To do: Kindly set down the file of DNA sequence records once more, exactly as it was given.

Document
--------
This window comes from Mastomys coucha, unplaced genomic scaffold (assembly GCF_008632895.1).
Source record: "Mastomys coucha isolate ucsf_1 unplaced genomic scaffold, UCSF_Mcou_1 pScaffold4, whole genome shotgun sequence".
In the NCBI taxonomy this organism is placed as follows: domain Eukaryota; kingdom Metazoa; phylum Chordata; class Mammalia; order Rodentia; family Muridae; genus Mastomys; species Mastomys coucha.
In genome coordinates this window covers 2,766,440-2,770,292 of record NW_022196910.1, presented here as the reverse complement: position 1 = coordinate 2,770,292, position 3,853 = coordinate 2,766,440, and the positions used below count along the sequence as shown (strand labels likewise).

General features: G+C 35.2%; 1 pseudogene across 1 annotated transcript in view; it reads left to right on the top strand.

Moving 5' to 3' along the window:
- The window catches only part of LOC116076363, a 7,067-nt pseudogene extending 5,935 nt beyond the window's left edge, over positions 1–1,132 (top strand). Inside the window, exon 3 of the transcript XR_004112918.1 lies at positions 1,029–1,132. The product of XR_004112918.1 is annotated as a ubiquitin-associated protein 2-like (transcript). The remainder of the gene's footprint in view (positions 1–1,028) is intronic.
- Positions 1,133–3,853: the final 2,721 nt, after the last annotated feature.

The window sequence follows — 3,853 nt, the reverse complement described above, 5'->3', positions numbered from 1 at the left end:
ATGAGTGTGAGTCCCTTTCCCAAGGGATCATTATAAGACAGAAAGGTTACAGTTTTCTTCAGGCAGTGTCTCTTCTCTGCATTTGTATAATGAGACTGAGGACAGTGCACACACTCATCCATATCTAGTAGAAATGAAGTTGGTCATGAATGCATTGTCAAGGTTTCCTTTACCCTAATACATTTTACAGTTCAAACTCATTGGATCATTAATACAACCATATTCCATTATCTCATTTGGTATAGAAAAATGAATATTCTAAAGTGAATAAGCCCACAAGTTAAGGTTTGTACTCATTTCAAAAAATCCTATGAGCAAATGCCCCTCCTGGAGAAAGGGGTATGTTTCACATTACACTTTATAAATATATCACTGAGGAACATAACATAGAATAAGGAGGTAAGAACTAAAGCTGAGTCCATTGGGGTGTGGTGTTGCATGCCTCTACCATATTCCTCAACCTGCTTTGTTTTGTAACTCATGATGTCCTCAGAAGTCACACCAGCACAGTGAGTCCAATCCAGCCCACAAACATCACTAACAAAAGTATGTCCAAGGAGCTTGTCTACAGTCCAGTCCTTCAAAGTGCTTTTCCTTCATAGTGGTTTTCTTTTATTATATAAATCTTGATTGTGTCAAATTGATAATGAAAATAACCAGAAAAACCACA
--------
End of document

This window comes from Mastomys coucha, unplaced genomic scaffold (assembly GCF_008632895.1).
Source record: "Mastomys coucha isolate ucsf_1 unplaced genomic scaffold, UCSF_Mcou_1 pScaffold4, whole genome shotgun sequence".
In the NCBI taxonomy this organism is placed as follows: domain Eukaryota; kingdom Metazoa; phylum Chordata; class Mammalia; order Rodentia; family Muridae; genus Mastomys; species Mastomys coucha.
In genome coordinates this window covers 2,766,440-2,770,292 of record NW_022196910.1, presented here as the reverse complement: position 1 = coordinate 2,770,292, position 3,853 = coordinate 2,766,440, and the positions used below count along the sequence as shown (strand labels likewise).

General features: G+C 35.2%; 1 pseudogene across 1 annotated transcript in view; it reads left to right on the top strand.

Moving 5' to 3' along the window:
- The window catches only part of LOC116076363, a 7,067-nt pseudogene extending 5,935 nt beyond the window's left edge, over positions 1–1,132 (top strand). Inside the window, exon 3 of the transcript XR_004112918.1 lies at positions 1,029–1,132. The product of XR_004112918.1 is annotated as a ubiquitin-associated protein 2-like (transcript). The remainder of the gene's footprint in view (positions 1–1,028) is intronic.
- Positions 1,133–3,853: the final 2,721 nt, after the last annotated feature.

The window sequence follows — 3,853 nt, the reverse complement described above, 5'->3', positions numbered from 1 at the left end:
ATGAGTGTGAGTCCCTTTCCCAAGGGATCATTATAAGACAGAAAGGTTACAGTTTTCTTCAGGCAGTGTCTCTTCTCTGCATTTGTATAATGAGACTGAGGACAGTGCACACACTCATCCATATCTAGTAGAAATGAAGTTGGTCATGAATGCATTGTCAAGGTTTCCTTTACCCTAATACATTTTACAGTTCAAACTCATTGGATCATTAATACAACCATATTCCATTATCTCATTTGGTATAGAAAAATGAATATTCTAAAGTGAATAAGCCCACAAGTTAAGGTTTGTACTCATTTCAAAAAATCCTATGAGCAAATGCCCCTCCTGGAGAAAGGGGTATGTTTCACATTACACTTTATAAATATATCACTGAGGAACATAACATAGAATAAGGAGGTAAGAACTAAAGCTGAGTCCATTGGGGTGTGGTGTTGCATGCCTCTACCATATTCCTCAACCTGCTTTGTTTTGTAACTCATGATGTCCTCAGAAGTCACACCAGCACAGTGAGTCCAATCCAGCCCACAAACATCACTAACAAAAGTATGTCCAAGGAGCTTGTCTACAGTCCAGTCCTTCAAAGTGCTTTTCCTTCATAGTGGTTTTCTTTTATTATATAAATCTTGATTGTGTCAAATTGATAATGAAAATAACCAGAAAAACCACA